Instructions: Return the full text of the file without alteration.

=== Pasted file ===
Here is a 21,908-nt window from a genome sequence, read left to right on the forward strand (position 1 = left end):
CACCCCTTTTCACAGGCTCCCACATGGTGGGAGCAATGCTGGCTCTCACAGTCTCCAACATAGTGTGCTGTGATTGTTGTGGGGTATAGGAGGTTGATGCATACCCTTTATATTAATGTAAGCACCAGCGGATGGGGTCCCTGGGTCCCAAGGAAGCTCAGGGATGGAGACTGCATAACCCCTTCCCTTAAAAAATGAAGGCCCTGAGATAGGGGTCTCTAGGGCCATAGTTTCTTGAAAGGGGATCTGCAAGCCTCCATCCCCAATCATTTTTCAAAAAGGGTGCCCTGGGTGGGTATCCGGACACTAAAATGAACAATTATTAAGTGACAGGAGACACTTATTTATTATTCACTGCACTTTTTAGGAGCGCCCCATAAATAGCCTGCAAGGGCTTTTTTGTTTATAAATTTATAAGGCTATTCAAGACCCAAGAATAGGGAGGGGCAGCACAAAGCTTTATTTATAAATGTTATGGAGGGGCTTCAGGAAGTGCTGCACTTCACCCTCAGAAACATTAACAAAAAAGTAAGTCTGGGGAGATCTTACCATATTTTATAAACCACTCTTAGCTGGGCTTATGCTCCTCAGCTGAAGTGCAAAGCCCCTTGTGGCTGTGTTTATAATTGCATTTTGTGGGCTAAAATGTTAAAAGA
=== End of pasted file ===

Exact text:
Here is a 21,908-nt window from a genome sequence, read left to right on the forward strand (position 1 = left end):
CACCCCTTTTCACAGGCTCCCACATGGTGGGAGCAATGCTGGCTCTCACAGTCTCCAACATAGTGTGCTGTGATTGTTGTGGGGTATAGGAGGTTGATGCATACCCTTTATATTAATGTAAGCACCAGCGGATGGGGTCCCTGGGTCCCAAGGAAGCTCAGGGATGGAGACTGCATAACCCCTTCCCTTAAAAAATGAAGGCCCTGAGATAGGGGTCTCTAGGGCCATAGTTTCTTGAAAGGGGATCTGCAAGCCTCCATCCCCAATCATTTTTCAAAAAGGGTGCCCTGGGTGGGTATCCGGACACTAAAATGAACAATTATTAAGTGACAGGAGACACTTATTTATTATTCACTGCACTTTTTAGGAGCGCCCCATAAATAGCCTGCAAGGGCTTTTTTGTTTATAAATTTATAAGGCTATTCAAGACCCAAGAATAGGGAGGGGCAGCACAAAGCTTTATTTATAAATGTTATGGAGGGGCTTCAGGAAGTGCTGCACTTCACCCTCAGAAACATTAACAAAAAAGTAAGTCTGGGGAGATCTTACCATATTTTATAAACCACTCTTAGCTGGGCTTATGCTCCTCAGCTGAAGTGCAAAGCCCCTTGTGGCTGTGTTTATAATTGCATTTTGTGGGCTAAAATGTTAAAAGA